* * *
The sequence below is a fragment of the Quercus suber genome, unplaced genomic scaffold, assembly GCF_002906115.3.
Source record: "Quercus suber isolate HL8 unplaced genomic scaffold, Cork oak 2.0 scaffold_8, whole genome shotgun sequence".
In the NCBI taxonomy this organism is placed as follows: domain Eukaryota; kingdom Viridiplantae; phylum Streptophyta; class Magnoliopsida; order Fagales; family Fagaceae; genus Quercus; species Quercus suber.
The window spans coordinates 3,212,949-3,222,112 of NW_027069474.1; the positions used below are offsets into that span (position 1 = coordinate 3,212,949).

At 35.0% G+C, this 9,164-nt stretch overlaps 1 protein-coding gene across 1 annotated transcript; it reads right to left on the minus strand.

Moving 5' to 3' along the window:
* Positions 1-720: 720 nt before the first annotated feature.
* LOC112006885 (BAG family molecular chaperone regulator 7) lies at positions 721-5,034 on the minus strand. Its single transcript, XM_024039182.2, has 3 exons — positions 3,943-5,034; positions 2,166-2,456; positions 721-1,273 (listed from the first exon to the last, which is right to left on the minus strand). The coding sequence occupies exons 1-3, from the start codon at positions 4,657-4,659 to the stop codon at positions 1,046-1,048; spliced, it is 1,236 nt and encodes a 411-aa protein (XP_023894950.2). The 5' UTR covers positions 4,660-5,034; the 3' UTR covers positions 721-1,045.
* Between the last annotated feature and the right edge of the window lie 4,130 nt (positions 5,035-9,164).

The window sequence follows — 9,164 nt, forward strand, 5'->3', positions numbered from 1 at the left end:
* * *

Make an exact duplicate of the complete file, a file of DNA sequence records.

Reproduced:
The sequence below is a fragment of the Quercus suber genome, unplaced genomic scaffold, assembly GCF_002906115.3.
Source record: "Quercus suber isolate HL8 unplaced genomic scaffold, Cork oak 2.0 scaffold_8, whole genome shotgun sequence".
In the NCBI taxonomy this organism is placed as follows: domain Eukaryota; kingdom Viridiplantae; phylum Streptophyta; class Magnoliopsida; order Fagales; family Fagaceae; genus Quercus; species Quercus suber.
The window spans coordinates 3,212,949-3,222,112 of NW_027069474.1; the positions used below are offsets into that span (position 1 = coordinate 3,212,949).

At 35.0% G+C, this 9,164-nt stretch overlaps 1 protein-coding gene across 1 annotated transcript; it reads right to left on the minus strand.

Moving 5' to 3' along the window:
* Positions 1-720: 720 nt before the first annotated feature.
* LOC112006885 (BAG family molecular chaperone regulator 7) lies at positions 721-5,034 on the minus strand. Its single transcript, XM_024039182.2, has 3 exons — positions 3,943-5,034; positions 2,166-2,456; positions 721-1,273 (listed from the first exon to the last, which is right to left on the minus strand). The coding sequence occupies exons 1-3, from the start codon at positions 4,657-4,659 to the stop codon at positions 1,046-1,048; spliced, it is 1,236 nt and encodes a 411-aa protein (XP_023894950.2). The 5' UTR covers positions 4,660-5,034; the 3' UTR covers positions 721-1,045.
* Between the last annotated feature and the right edge of the window lie 4,130 nt (positions 5,035-9,164).

The window sequence follows — 9,164 nt, forward strand, 5'->3', positions numbered from 1 at the left end: